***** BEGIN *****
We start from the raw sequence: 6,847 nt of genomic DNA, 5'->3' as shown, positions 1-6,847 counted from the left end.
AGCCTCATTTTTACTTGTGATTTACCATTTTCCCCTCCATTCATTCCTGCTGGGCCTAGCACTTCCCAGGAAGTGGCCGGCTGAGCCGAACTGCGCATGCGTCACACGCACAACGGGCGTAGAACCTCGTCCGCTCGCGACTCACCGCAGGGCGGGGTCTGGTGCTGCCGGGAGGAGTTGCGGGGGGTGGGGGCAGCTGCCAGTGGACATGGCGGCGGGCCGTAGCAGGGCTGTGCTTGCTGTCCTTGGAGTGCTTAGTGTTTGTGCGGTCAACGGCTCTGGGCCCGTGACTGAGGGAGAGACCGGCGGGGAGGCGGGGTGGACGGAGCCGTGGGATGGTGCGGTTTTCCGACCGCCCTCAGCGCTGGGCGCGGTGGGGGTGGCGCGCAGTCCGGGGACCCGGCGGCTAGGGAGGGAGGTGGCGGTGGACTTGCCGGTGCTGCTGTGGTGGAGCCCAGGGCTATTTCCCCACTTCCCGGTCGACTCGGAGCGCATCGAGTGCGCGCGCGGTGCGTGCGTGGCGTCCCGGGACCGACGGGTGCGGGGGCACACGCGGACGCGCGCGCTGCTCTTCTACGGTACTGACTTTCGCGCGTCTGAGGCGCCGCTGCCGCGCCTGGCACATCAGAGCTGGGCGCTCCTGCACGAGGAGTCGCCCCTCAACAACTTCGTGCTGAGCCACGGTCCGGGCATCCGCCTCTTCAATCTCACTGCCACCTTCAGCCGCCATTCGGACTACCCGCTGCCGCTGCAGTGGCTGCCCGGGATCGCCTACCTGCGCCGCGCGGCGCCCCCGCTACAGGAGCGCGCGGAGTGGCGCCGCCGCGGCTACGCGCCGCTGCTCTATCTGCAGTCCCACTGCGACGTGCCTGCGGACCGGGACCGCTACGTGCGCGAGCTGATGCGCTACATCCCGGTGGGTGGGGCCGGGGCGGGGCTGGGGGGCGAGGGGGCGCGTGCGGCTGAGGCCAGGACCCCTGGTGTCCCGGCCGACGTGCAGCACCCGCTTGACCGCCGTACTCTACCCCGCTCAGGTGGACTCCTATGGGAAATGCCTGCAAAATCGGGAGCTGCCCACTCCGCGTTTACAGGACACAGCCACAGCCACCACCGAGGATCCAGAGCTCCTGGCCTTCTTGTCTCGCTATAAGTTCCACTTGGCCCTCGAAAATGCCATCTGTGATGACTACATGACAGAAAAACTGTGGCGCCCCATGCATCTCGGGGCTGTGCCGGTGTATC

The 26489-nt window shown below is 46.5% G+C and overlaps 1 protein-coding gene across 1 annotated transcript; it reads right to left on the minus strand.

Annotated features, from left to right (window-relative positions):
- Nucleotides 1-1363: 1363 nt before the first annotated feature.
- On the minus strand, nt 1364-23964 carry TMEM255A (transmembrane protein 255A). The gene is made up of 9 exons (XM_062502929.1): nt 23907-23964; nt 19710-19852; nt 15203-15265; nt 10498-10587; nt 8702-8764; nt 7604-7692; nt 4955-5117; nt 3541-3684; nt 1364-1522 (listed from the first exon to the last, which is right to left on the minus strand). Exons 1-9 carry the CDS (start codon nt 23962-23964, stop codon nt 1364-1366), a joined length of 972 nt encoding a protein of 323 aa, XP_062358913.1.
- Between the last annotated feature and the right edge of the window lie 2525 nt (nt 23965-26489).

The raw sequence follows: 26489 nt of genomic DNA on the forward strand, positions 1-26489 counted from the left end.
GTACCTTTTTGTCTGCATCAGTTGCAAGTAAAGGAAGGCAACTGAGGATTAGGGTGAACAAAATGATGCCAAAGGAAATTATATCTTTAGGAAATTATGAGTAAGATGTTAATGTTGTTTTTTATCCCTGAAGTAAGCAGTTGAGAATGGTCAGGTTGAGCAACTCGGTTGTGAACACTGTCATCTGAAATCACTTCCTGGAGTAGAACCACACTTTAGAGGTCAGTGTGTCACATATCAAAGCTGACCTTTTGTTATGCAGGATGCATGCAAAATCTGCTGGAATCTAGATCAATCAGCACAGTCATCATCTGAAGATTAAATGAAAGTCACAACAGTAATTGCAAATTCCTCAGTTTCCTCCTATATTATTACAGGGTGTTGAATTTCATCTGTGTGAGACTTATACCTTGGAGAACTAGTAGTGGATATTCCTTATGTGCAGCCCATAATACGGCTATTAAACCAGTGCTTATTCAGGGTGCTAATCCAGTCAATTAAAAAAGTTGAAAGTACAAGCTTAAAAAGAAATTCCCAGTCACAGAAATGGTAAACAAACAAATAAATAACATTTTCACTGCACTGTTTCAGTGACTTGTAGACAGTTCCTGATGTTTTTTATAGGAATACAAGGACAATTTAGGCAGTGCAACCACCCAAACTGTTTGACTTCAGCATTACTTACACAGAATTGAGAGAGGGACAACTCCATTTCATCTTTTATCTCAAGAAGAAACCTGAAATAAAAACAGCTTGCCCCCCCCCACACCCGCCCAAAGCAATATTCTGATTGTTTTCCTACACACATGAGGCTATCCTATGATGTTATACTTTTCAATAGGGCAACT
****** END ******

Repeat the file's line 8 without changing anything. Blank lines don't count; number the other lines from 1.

The raw sequence follows: 26489 nt of genomic DNA on the forward strand, positions 1-26489 counted from the left end.